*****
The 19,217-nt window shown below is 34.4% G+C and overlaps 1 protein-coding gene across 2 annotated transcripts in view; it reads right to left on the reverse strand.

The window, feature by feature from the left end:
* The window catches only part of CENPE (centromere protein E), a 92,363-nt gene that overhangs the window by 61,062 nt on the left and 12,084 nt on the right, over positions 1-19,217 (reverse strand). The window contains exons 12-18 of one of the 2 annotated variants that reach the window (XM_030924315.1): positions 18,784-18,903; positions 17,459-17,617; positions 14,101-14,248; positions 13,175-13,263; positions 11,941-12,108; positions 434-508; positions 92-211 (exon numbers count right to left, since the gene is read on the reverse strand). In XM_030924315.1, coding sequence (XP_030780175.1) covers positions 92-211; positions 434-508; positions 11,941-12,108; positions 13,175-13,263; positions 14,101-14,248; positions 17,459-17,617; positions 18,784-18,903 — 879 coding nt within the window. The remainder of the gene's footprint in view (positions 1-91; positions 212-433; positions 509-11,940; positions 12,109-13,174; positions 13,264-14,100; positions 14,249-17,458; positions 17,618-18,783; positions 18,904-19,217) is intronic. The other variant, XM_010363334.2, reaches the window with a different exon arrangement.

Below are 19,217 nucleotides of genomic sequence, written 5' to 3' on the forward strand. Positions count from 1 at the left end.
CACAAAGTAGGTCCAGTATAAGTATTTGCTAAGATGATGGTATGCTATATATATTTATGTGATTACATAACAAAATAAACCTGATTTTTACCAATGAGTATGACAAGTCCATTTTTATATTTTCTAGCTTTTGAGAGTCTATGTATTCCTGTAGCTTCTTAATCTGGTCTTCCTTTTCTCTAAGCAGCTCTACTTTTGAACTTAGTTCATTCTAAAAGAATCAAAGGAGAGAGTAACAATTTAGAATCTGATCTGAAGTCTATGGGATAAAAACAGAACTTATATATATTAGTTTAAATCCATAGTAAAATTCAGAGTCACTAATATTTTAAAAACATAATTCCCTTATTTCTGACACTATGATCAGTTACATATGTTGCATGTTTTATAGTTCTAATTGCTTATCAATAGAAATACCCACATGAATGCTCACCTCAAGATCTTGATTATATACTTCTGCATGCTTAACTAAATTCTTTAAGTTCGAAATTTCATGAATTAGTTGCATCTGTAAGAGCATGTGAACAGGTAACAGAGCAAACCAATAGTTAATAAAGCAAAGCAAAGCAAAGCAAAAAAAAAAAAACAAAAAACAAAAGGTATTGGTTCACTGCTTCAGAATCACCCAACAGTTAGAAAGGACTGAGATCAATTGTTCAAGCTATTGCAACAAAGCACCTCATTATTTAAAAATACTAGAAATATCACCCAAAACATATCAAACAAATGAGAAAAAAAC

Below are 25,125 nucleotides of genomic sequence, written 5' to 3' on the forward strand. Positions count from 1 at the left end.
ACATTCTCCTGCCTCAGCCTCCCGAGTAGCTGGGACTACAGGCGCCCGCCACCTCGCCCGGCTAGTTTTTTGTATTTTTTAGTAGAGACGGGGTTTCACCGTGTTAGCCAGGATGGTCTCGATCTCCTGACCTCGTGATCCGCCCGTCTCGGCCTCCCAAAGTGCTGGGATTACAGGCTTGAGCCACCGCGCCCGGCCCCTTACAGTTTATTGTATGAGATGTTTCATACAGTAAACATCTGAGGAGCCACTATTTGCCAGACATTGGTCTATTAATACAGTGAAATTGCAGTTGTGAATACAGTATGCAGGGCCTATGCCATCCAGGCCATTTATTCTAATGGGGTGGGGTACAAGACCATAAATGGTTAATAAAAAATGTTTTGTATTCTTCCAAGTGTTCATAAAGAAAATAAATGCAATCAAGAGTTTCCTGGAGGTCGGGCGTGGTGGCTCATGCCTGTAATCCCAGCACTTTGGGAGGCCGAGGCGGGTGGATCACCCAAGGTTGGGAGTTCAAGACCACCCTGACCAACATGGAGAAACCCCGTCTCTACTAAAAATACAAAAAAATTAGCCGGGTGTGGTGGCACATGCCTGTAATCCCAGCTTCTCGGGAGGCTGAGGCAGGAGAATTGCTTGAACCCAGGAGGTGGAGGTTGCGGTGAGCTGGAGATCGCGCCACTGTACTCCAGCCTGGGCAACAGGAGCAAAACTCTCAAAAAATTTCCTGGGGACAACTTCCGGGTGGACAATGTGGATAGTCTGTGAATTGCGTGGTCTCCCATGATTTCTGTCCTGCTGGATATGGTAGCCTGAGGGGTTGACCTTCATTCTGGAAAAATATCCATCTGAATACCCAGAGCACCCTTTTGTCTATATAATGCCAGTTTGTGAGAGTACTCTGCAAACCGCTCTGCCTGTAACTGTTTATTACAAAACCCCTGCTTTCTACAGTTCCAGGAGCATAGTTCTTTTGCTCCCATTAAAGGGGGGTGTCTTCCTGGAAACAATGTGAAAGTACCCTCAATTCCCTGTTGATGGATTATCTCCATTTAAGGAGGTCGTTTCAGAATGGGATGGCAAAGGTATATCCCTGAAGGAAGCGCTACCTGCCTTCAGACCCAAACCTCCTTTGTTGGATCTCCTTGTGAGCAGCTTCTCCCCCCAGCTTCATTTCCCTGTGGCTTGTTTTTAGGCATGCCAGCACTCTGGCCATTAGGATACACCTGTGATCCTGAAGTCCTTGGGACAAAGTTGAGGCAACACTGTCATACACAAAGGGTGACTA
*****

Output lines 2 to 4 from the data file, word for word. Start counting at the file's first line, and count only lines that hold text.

The window, feature by feature from the left end:
* The window catches only part of CENPE (centromere protein E), a 92,363-nt gene that overhangs the window by 61,062 nt on the left and 12,084 nt on the right, over positions 1-19,217 (reverse strand). The window contains exons 12-18 of one of the 2 annotated variants that reach the window (XM_030924315.1): positions 18,784-18,903; positions 17,459-17,617; positions 14,101-14,248; positions 13,175-13,263; positions 11,941-12,108; positions 434-508; positions 92-211 (exon numbers count right to left, since the gene is read on the reverse strand). In XM_030924315.1, coding sequence (XP_030780175.1) covers positions 92-211; positions 434-508; positions 11,941-12,108; positions 13,175-13,263; positions 14,101-14,248; positions 17,459-17,617; positions 18,784-18,903 — 879 coding nt within the window. The remainder of the gene's footprint in view (positions 1-91; positions 212-433; positions 509-11,940; positions 12,109-13,174; positions 13,264-14,100; positions 14,249-17,458; positions 17,618-18,783; positions 18,904-19,217) is intronic. The other variant, XM_010363334.2, reaches the window with a different exon arrangement.

Below are 19,217 nucleotides of genomic sequence, written 5' to 3' on the forward strand. Positions count from 1 at the left end.